La Casa Azul Bookstore's Aurora Anaya-Cerda
Why you shouldn't give your money to the gringos behind B&N or Amazon
Most of us aren't lucky enough to have a brick and mortar Latino bookstore
Published on LatinoLA: November 3, 2009
in our neighborhoods. Thanks to Aurora Anaya-Cerda, now you have the
online equivalent: La Casa Azul, http://www.lacasaazulbookstore.com/.
Whether you are already published or aspire to be, it is critical to your
writing career to shop at Latino booksellers because they are more likely to
support Latino authors in the long term than non-Latino bookstores. The
next time you buy a book (or CD or DVD), ask yourself: Do I want to give my
money to the gringos behind Barnes & Noble and Amazon.com, or to the
Latina behind La Casa Azul? To learn more, read this month's Q&A with Aurora.
Aurora Anaya-Cerda is the owner of an online bookstore, La Casa Azul
Bookstore, which she founded in 2008. She had been featured in American
Latino TV, the New York Daily News, and La Bloga. A member of the Young
Hispanic Leaders Program, she is the recipient of the Juanita Centeno
Leadership Award, the UCLA Women for Change Leadership Award, and a
scholarship from the New Start Fund that is awarded to women entrepreneurs
in New York City. For more information, visit
Q: What inspired you to open La Casa Azul bookstore?
A: The idea of opening a bookstore came while I was in college. I
contemplated the idea, but did other things before making the decision to
open La Casa Azul Bookstore. It wasn't until I moved to East Harlem from East
Los Angeles that I decided to make the dream a reality. I enrolled in a business
course and immersed myself in the book industry world; soon I was so
motivated and determined to open the bookstore that there was no going back.
I chose East Harlem because I loved everything about it, its culture, art,
music and energy overall. There are not enough venues in the community
that promote Latino literature. As an online store, I connect writers and
readers on a virtual level with the e-newsletter. But when La Casa Azul
Bookstore opens as a storefront it will complement other businesses that
already exist in East Harlem, adding a Chicana twist to the color, flavor, and
culture of the neighborhood.
Q: As one of the few Latina bookstore owners in the U.S., you have a unique
perspective on the book business. What are your impressions of the current
publishing landscape in general, and on Latino publishing in particular?
A: The more I learn about the book industry, the more committed I am to
opening La Casa Azul Bookstore as a brick and mortar. I would like to see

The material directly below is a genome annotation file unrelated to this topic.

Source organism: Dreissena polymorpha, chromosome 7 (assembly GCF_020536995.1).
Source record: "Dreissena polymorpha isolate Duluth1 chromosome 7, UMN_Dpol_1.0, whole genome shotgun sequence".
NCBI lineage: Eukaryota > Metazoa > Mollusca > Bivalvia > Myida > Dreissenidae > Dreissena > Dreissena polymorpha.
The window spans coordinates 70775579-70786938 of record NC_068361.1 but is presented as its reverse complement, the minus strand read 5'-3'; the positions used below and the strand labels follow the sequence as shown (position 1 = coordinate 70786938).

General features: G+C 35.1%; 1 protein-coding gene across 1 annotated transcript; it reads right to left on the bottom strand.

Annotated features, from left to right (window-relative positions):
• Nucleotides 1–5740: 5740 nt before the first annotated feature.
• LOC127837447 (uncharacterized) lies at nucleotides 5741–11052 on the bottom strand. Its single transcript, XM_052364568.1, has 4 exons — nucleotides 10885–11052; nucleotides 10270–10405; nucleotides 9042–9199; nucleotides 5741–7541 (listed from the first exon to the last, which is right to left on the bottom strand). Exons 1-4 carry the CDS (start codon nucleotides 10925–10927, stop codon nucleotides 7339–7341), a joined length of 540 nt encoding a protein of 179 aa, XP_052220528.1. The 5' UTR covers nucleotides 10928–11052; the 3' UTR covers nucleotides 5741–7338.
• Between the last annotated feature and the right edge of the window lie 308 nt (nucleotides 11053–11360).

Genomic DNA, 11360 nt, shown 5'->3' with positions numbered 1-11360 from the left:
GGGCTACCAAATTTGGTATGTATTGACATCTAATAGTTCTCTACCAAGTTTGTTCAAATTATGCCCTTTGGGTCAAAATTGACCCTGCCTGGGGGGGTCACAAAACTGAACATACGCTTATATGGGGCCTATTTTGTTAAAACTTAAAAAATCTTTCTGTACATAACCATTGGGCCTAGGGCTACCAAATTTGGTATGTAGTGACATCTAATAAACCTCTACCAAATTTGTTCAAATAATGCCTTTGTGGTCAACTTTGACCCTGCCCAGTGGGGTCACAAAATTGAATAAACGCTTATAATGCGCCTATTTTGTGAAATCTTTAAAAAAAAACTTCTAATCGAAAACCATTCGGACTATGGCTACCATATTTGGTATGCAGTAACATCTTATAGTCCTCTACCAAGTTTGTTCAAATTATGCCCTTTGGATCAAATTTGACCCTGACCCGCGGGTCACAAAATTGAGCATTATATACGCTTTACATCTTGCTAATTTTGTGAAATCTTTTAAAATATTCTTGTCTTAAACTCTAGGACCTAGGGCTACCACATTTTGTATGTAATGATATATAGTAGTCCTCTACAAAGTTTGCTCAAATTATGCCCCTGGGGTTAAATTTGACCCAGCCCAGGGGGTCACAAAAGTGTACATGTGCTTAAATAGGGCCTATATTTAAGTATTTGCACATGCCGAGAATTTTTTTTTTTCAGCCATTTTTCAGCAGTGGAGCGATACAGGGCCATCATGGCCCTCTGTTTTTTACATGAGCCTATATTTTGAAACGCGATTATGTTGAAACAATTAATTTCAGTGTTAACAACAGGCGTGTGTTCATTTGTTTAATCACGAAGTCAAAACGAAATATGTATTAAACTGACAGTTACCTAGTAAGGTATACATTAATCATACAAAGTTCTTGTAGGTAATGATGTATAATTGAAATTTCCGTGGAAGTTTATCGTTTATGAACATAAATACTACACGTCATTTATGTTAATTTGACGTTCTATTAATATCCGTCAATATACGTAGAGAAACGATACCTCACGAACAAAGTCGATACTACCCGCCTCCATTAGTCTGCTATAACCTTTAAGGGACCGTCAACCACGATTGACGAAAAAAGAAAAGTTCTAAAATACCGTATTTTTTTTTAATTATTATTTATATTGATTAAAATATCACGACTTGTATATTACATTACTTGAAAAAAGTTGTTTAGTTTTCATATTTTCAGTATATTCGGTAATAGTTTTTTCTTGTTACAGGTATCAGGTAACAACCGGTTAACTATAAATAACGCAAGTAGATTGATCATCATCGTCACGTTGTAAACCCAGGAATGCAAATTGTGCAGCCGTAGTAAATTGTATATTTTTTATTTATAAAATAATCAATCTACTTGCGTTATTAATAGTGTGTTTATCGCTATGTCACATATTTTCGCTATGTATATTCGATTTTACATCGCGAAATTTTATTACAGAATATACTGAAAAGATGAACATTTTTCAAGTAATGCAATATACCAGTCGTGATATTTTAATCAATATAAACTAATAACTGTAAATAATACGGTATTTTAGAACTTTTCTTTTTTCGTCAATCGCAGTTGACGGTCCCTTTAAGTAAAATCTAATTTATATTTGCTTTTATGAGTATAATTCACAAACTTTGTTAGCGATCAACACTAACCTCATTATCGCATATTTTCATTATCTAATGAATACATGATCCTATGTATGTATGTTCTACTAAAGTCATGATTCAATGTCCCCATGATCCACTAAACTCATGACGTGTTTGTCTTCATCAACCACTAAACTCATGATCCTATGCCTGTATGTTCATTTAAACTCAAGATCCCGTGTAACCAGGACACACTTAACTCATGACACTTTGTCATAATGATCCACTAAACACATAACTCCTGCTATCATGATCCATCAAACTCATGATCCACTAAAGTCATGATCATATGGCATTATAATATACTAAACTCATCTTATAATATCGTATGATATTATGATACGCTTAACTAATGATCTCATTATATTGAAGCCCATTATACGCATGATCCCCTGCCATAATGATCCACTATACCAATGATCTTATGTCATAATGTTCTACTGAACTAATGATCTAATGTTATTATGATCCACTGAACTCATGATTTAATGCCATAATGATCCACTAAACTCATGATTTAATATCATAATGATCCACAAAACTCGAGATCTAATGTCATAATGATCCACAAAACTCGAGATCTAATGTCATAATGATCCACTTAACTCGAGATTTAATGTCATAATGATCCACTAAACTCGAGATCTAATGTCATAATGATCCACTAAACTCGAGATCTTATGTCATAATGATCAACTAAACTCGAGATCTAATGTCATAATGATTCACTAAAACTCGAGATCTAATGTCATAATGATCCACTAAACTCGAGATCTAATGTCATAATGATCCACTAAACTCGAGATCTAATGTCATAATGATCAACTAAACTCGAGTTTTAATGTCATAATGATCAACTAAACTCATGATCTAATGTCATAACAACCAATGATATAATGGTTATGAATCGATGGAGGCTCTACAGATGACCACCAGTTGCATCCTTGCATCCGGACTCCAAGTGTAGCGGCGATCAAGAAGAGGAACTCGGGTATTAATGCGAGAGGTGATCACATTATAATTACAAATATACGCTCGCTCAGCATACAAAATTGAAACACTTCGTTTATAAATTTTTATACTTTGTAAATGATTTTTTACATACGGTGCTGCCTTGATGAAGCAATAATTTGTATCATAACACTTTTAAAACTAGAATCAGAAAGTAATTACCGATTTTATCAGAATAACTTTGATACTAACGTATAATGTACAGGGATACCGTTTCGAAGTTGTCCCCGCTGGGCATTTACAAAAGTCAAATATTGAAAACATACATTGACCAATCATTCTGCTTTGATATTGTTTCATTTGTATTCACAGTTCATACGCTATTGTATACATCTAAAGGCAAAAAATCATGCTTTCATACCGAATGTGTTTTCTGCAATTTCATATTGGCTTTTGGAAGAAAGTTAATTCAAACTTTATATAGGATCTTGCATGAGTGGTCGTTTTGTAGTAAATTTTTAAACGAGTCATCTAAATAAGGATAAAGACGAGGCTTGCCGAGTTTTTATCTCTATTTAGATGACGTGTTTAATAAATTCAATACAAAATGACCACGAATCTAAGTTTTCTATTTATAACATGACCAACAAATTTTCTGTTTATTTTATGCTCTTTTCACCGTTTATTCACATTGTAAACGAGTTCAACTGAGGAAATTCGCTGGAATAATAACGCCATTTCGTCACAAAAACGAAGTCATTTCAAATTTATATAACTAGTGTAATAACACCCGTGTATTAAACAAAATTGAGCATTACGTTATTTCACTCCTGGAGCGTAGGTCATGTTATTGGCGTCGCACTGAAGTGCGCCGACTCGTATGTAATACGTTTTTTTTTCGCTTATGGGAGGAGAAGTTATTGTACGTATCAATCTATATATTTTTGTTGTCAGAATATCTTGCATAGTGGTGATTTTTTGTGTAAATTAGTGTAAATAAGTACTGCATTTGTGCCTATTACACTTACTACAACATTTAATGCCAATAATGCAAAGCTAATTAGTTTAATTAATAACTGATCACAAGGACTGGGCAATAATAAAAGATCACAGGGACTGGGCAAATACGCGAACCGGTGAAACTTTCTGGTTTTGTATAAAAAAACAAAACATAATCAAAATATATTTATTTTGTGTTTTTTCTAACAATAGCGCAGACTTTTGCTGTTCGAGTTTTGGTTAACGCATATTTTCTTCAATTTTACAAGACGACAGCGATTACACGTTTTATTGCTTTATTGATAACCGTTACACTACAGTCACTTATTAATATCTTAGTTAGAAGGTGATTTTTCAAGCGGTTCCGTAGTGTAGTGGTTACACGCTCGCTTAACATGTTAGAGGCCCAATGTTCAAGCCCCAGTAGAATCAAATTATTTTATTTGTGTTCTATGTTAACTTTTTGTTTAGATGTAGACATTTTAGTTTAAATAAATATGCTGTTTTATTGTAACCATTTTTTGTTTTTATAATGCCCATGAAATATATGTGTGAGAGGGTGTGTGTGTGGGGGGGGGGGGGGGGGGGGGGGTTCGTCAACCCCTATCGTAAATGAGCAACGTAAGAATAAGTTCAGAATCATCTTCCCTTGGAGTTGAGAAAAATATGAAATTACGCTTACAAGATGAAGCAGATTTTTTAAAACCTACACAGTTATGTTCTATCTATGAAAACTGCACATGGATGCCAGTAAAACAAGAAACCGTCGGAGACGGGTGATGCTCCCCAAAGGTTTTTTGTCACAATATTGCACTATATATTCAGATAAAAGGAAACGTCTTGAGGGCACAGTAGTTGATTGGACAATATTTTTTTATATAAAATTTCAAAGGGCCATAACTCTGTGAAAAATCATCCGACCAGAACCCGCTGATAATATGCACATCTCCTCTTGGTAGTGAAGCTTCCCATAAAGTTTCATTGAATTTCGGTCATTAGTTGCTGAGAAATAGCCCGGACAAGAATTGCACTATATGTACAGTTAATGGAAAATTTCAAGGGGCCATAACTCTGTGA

publishing companies promote and feature more Latino writers, but until that
happens I am going to continue featuring them at my book clubs, readings,
and online. I use my platform as a bookseller and promoter of Latino writers
to educate people, let them know the importance of supporting both
established and new writers. I am also a strong advocate for communities to
support their local businesses, and I speak about that often because
independent bookstores are vital in all neighborhoods. They are the cultural
hub and the place where book lovers of all ages can come together.
Q: How can authors partner with bookstores to help sell their own books?
A: My advice is to contact local/independent bookstores. If you are
self-published, you have to do some legwork, if you have a publicist make
sure he/she books readings at local bookstores too! If you have a book tour,
consider adding independent bookstores to the roster. Booklovers love
meeting writers, and in the intimate setting of an indie bookstore, both the
authors and the audience have a better experience. It's also a great way to
keep indies alive!
Q: For those people who dream of opening their own bookstore one day,
what advice would you offer?
A: You have to love what you do! No matter what your passion is, you have
to know that along with the fun and rewards also comes responsibility,
commitment, and long hours. You also have to do your homework, know as
much about the industry as possible in order to determine if this is right for
Q: Other than buying books, music CDs, and movie DVDs from the online
store, how can we support La Casa Azul?
A: Yes, buying book, CDs and DVDs online is a great way to support La
Casa Azul Bookstore but you can also:
* Be a part of the Founding Familia as a bookstore investor
* Purchase books for your school library or classroom from La Casa
* Host a book reading at your school, organization, or club
* Invite La Casa Azul Bookstore to your school book fair or
* Attend the Barrio Book Club held on the second Tuesday of the
month at El Museo del Barrio
* Sign up for the store e-newsletter
* Tell everyone you know about La Casa Azul Bookstore!
Q: If authors, publicists, or publishing companies are interested in having
an event hosted by La Casa Azul, how should they contact you?
A: Aurora Anaya-Cerda
La Casa Azul Bookstore
Marcela Landres is the author of the e-book How Editors Think. She is an Editorial Consultant who specializes in helping Latinos get published and was formerly an editor at Simon & Schuster.
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